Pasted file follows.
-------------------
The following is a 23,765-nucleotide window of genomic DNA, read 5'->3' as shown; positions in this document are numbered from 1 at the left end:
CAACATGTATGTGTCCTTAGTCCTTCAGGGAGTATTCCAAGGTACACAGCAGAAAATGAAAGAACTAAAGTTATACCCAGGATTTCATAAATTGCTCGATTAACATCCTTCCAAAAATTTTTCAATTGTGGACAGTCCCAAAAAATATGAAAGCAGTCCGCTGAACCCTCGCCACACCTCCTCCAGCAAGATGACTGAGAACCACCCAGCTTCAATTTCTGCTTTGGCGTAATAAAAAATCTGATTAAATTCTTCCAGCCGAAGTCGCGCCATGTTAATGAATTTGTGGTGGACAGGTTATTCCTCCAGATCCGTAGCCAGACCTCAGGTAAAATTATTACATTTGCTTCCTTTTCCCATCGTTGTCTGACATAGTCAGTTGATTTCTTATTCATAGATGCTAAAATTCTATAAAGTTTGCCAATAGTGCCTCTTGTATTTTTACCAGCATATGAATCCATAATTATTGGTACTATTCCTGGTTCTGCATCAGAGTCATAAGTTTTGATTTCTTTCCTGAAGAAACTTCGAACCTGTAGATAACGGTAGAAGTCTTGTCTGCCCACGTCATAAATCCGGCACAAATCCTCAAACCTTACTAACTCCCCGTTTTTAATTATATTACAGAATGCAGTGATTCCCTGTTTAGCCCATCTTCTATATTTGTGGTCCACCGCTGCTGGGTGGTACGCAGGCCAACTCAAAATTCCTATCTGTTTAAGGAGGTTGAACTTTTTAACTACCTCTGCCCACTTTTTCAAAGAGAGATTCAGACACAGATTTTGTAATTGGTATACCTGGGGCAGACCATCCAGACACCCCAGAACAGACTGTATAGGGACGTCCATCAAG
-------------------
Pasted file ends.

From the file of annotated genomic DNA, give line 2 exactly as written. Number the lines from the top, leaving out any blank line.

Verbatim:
CAACATGTATGTGTCCTTAGTCCTTCAGGGAGTATTCCAAGGTACACAGCAGAAAATGAAAGAACTAAAGTTATACCCAGGATTTCATAAATTGCTCGATTAACATCCTTCCAAAAATTTTTCAATTGTGGACAGTCCCAAAAAATATGAAAGCAGTCCGCTGAACCCTCGCCACACCTCCTCCAGCAAGATGACTGAGAACCACCCAGCTTCAATTTCTGCTTTGGCGTAATAAAAAATCTGATTAAATTCTTCCAGCCGAAGTCGCGCCATGTTAATGAATTTGTGGTGGACAGGTTATTCCTCCAGATCCGTAGCCAGACCTCAGGTAAAATTATTACATTTGCTTCCTTTTCCCATCGTTGTCTGACATAGTCAGTTGATTTCTTATTCATAGATGCTAAAATTCTATAAAGTTTGCCAATAGTGCCTCTTGTATTTTTACCAGCATATGAATCCATAATTATTGGTACTATTCCTGGTTCTGCATCAGAGTCATAAGTTTTGATTTCTTTCCTGAAGAAACTTCGAACCTGTAGATAACGGTAGAAGTCTTGTCTGCCCACGTCATAAATCCGGCACAAATCCTCAAACCTTACTAACTCCCCGTTTTTAATTATATTACAGAATGCAGTGATTCCCTGTTTAGCCCATCTTCTATATTTGTGGTCCACCGCTGCTGGGTGGTACGCAGGCCAACTCAAAATTCCTATCTGTTTAAGGAGGTTGAACTTTTTAACTACCTCTGCCCACTTTTTCAAAGAGAGATTCAGACACAGATTTTGTAATTGGTATACCTGGGGCAGACCATCCAGACACCCCAGAACAGACTGTATAGGGACGTCCATCAAG